When we completed the agreement, we said our job was to negotiate the best possible settlement that we could. Then it was over to the provinces and to the industry to tell us they liked it or didn't like it.
I said in an earlier response that some of the things in this agreement aren't perfect, but in a negotiation they're never perfect. What I think is clear is that the more objective observations of people who weren't directly involved in the negotiation, but who are impacted by the result, are that by and large it's not a bad deal. It's not perfect, but it's not a bad deal, and they can accept this.
All right. Then I will move very quickly to the western hemisphere travel initiative.
When that was taking place a couple of years ago, I know your predecessor's predecessor was doing his valiant best to represent Canada's interests, but it became quite apparent to me, after a lot of discussion, that doors weren't really open in Washington, and the lawmakers, when they were processing this, weren't getting any representations--certainly on the political side--from Canada, from the government. In fact, there were suggestions that maybe the opposition should step in, and, what's more, that the lawmakers were really making the decisions without a sensitivity to the potential economic impact on the relations between the two countries--on tourism, on convention business, and on the rest.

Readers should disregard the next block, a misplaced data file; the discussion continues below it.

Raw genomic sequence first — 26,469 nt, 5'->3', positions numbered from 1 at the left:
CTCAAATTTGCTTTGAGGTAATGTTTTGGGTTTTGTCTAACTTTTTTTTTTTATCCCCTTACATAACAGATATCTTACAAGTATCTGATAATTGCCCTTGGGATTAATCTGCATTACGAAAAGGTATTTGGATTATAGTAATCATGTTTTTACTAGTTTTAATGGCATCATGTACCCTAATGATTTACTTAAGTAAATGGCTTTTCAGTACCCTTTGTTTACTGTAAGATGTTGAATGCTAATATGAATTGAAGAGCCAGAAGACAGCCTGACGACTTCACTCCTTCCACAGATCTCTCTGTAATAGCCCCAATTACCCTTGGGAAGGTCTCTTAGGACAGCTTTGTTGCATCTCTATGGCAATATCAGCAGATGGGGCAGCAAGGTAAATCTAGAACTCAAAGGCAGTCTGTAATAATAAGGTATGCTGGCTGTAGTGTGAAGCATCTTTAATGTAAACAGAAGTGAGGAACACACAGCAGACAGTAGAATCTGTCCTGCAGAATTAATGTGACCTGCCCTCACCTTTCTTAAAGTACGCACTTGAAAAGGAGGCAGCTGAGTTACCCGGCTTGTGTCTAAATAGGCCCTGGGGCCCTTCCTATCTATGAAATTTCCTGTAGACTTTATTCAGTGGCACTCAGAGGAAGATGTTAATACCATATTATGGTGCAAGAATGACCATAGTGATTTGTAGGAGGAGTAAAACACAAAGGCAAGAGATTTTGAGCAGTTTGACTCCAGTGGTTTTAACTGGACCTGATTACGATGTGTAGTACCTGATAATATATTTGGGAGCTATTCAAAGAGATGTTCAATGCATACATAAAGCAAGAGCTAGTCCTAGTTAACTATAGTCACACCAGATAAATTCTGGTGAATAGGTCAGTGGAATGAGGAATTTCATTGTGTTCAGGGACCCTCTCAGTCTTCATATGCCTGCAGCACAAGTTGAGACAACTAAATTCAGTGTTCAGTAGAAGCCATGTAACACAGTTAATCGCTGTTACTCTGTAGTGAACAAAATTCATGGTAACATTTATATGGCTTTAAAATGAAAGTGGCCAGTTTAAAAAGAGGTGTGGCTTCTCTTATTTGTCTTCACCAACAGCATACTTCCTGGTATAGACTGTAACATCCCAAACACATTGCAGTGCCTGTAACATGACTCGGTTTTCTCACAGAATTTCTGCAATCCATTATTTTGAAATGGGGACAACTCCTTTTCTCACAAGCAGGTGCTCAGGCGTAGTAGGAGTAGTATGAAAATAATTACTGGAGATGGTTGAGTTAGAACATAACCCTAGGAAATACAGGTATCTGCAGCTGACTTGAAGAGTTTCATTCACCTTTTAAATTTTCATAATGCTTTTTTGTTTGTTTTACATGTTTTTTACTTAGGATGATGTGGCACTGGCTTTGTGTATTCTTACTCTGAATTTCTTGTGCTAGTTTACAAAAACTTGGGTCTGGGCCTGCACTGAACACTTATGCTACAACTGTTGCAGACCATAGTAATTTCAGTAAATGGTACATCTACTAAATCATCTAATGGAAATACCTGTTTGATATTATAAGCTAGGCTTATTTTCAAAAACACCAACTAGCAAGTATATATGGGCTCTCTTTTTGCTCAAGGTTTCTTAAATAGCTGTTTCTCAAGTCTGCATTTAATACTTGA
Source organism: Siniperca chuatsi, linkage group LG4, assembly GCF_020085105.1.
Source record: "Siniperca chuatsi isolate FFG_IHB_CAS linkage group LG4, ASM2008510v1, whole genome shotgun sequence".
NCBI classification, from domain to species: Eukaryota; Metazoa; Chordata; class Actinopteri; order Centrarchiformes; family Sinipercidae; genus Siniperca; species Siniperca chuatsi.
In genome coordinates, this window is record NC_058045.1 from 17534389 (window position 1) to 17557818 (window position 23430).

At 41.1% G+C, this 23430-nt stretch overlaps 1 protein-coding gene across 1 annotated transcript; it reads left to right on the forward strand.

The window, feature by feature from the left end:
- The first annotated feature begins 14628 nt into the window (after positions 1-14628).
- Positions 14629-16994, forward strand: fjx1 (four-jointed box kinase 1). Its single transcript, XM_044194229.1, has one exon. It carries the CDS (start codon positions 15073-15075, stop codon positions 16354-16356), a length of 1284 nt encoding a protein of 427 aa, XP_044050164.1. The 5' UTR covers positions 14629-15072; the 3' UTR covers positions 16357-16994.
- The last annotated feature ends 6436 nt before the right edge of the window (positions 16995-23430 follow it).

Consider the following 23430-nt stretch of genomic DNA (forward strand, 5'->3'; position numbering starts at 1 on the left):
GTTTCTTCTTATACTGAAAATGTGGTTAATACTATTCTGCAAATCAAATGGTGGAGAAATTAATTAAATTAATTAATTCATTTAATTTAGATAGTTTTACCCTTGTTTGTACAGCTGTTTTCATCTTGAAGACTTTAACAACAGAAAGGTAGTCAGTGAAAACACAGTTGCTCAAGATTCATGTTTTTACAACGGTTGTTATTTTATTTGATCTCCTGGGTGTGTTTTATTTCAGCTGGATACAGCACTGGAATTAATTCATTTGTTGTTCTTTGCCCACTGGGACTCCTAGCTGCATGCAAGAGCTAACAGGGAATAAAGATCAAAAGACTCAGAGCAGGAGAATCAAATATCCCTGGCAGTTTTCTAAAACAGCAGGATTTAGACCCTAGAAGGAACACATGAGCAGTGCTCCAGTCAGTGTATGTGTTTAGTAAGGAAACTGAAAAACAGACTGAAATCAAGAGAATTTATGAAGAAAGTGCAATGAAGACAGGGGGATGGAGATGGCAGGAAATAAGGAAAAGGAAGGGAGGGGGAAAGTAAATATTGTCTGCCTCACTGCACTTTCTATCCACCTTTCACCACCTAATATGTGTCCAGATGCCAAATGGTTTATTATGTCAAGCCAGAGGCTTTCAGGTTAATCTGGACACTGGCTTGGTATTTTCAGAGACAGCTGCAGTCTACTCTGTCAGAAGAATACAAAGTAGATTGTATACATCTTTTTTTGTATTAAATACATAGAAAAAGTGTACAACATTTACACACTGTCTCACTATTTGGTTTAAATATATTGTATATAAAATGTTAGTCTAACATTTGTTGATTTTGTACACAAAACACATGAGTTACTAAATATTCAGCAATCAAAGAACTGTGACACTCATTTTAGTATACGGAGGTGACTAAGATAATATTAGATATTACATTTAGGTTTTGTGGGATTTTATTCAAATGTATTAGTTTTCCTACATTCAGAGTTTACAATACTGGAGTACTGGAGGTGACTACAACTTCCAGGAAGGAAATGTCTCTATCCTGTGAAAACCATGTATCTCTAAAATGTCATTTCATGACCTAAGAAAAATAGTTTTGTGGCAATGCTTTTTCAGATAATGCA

Now that we're faced with the law's coming into place and we're doing our best to effect its implementation, is it your sense that Canada's interests and some of those economic concerns are now a little bit higher on the radar screen, or do we face the same kinds of problems we had a couple of years ago when the law was making its way through Congress?
Thank you very much, Mr. Sorenson.
Ambassador Wilson, thank you for being here, as well as you, Mr. McGovern, and congratulations on your recent appointment.
I have three questions. In my province of British Columbia we've seen a sharp decline in tourism over the last few months. Some believe it is due to the WHTI. Have you proposed to the U.S. government that the WHTI deadline be moved out to five years, which would give us all an opportunity, as you've heard around this table, both in our country and in the U.S., to address this issue in a more substantive manner?